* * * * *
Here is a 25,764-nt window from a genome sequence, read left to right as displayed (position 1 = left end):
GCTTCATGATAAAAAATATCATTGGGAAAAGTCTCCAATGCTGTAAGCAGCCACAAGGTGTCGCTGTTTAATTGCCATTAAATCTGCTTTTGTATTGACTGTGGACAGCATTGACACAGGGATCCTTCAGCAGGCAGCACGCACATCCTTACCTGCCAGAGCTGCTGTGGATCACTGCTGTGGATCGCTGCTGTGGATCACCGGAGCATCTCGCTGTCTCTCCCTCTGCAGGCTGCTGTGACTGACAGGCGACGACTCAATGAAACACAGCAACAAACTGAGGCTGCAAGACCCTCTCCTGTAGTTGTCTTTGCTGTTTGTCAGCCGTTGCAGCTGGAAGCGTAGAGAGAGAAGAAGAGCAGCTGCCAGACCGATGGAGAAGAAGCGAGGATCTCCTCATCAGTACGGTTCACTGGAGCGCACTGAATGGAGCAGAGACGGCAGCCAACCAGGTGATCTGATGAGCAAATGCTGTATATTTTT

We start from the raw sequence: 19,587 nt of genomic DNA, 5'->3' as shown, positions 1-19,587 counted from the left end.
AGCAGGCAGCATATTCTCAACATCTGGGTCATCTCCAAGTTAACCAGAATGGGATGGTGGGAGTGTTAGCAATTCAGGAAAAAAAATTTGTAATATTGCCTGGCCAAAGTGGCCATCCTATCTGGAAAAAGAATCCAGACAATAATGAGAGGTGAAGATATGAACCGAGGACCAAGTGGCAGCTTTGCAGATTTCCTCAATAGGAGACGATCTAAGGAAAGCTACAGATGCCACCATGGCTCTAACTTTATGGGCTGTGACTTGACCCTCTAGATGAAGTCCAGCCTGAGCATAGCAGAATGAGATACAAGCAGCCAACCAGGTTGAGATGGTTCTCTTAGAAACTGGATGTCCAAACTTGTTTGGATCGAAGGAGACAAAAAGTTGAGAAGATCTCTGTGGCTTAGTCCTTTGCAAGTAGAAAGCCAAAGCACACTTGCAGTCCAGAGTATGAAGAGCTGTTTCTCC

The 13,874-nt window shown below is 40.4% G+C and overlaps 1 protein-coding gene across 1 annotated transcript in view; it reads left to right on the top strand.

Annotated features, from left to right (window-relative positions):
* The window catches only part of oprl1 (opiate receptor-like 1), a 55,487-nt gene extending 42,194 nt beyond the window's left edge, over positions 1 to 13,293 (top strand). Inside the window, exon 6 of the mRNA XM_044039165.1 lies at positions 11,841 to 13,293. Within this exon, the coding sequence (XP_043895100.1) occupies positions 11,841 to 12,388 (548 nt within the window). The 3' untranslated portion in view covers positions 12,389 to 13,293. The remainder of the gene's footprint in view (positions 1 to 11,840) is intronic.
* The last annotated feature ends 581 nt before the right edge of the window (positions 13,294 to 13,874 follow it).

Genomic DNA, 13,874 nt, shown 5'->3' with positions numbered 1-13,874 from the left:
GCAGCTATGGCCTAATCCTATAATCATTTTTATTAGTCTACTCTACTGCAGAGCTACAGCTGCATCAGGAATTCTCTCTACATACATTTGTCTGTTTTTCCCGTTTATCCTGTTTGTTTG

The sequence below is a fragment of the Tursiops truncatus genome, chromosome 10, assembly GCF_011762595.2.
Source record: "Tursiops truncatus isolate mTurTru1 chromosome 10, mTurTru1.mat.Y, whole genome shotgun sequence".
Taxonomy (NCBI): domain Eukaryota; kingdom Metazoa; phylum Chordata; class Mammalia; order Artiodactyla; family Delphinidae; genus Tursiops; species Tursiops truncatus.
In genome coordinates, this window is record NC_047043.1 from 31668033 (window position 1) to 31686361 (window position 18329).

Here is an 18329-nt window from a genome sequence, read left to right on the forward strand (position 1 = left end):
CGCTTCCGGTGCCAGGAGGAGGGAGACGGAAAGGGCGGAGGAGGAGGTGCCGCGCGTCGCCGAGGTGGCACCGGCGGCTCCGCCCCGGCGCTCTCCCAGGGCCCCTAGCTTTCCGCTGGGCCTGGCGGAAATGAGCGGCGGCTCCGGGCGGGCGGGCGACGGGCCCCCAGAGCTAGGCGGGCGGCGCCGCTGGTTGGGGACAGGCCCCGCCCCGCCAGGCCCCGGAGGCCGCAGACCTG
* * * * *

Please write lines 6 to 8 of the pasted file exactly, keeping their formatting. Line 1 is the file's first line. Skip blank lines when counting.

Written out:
Annotated features, from left to right (window-relative positions):
* The window catches only part of oprl1 (opiate receptor-like 1), a 55,487-nt gene extending 42,194 nt beyond the window's left edge, over positions 1 to 13,293 (top strand). Inside the window, exon 6 of the mRNA XM_044039165.1 lies at positions 11,841 to 13,293. Within this exon, the coding sequence (XP_043895100.1) occupies positions 11,841 to 12,388 (548 nt within the window). The 3' untranslated portion in view covers positions 12,389 to 13,293. The remainder of the gene's footprint in view (positions 1 to 11,840) is intronic.
* The last annotated feature ends 581 nt before the right edge of the window (positions 13,294 to 13,874 follow it).